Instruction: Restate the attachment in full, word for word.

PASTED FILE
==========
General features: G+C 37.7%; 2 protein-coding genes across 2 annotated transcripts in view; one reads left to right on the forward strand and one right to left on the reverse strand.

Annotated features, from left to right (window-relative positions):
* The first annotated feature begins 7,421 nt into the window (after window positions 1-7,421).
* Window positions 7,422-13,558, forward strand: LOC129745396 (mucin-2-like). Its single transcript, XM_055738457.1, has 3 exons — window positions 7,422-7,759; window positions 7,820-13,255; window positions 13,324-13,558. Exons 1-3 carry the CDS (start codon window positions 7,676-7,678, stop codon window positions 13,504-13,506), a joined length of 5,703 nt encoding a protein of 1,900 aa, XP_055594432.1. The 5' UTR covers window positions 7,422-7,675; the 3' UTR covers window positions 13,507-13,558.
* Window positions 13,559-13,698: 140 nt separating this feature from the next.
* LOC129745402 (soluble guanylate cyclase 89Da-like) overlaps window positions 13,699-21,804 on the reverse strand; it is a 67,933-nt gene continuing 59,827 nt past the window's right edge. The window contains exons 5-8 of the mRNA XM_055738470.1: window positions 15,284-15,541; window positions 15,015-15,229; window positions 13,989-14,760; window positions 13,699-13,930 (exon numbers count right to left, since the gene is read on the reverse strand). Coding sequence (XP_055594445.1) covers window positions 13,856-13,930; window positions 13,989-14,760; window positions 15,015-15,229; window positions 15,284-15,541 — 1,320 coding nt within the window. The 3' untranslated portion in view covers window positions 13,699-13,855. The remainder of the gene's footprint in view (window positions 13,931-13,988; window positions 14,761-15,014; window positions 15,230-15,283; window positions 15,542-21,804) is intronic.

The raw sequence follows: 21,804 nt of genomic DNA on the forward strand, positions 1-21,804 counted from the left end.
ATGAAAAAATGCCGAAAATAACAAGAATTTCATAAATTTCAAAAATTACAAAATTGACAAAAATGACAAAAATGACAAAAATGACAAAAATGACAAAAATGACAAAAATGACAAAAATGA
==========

General features: G+C 37.7%; 2 protein-coding genes across 2 annotated transcripts in view; one reads left to right on the forward strand and one right to left on the reverse strand.

Annotated features, from left to right (window-relative positions):
* The first annotated feature begins 7,421 nt into the window (after window positions 1-7,421).
* Window positions 7,422-13,558, forward strand: LOC129745396 (mucin-2-like). Its single transcript, XM_055738457.1, has 3 exons — window positions 7,422-7,759; window positions 7,820-13,255; window positions 13,324-13,558. Exons 1-3 carry the CDS (start codon window positions 7,676-7,678, stop codon window positions 13,504-13,506), a joined length of 5,703 nt encoding a protein of 1,900 aa, XP_055594432.1. The 5' UTR covers window positions 7,422-7,675; the 3' UTR covers window positions 13,507-13,558.
* Window positions 13,559-13,698: 140 nt separating this feature from the next.
* LOC129745402 (soluble guanylate cyclase 89Da-like) overlaps window positions 13,699-21,804 on the reverse strand; it is a 67,933-nt gene continuing 59,827 nt past the window's right edge. The window contains exons 5-8 of the mRNA XM_055738470.1: window positions 15,284-15,541; window positions 15,015-15,229; window positions 13,989-14,760; window positions 13,699-13,930 (exon numbers count right to left, since the gene is read on the reverse strand). Coding sequence (XP_055594445.1) covers window positions 13,856-13,930; window positions 13,989-14,760; window positions 15,015-15,229; window positions 15,284-15,541 — 1,320 coding nt within the window. The 3' untranslated portion in view covers window positions 13,699-13,855. The remainder of the gene's footprint in view (window positions 13,931-13,988; window positions 14,761-15,014; window positions 15,230-15,283; window positions 15,542-21,804) is intronic.

The raw sequence follows: 21,804 nt of genomic DNA on the forward strand, positions 1-21,804 counted from the left end.
ATGAAAAAATGCCGAAAATAACAAGAATTTCATAAATTTCAAAAATTACAAAATTGACAAAAATGACAAAAATGACAAAAATGACAAAAATGACAAAAATGACAAAAATGACAAAAATGA